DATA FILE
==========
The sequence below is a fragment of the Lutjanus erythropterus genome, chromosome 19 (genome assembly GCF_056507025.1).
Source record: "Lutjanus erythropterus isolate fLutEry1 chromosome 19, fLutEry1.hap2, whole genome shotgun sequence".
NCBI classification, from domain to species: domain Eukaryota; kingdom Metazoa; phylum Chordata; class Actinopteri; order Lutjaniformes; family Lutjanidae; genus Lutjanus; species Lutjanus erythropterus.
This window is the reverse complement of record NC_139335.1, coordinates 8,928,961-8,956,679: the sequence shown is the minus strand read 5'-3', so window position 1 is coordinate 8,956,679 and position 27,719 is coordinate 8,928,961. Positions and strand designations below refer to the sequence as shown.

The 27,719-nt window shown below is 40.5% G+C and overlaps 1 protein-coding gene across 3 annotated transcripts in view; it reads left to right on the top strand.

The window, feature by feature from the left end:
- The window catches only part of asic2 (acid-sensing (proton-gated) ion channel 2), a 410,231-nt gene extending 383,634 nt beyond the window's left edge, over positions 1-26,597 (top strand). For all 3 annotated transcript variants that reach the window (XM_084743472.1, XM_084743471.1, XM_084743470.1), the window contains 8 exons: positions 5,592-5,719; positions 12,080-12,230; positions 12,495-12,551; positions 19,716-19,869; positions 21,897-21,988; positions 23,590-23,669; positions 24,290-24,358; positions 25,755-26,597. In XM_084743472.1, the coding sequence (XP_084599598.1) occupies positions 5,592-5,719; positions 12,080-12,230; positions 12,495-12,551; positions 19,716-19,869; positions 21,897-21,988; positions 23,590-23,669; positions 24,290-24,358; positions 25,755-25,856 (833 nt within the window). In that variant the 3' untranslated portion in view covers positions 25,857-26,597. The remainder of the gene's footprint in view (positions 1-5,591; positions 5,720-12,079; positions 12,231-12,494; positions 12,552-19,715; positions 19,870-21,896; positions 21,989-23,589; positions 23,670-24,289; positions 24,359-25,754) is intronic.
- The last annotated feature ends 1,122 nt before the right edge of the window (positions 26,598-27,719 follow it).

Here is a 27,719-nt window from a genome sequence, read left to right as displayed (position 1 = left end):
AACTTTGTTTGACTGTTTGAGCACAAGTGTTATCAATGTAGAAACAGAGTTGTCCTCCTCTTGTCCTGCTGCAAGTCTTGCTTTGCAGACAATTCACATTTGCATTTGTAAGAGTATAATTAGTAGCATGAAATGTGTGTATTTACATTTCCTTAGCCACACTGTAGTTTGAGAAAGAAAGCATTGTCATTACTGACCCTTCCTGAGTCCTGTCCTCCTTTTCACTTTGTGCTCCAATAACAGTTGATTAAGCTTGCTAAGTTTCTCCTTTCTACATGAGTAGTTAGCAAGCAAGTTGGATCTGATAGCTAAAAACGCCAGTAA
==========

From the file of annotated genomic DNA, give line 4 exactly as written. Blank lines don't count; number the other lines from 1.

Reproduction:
This window is the reverse complement of record NC_139335.1, coordinates 8,928,961-8,956,679: the sequence shown is the minus strand read 5'-3', so window position 1 is coordinate 8,956,679 and position 27,719 is coordinate 8,928,961. Positions and strand designations below refer to the sequence as shown.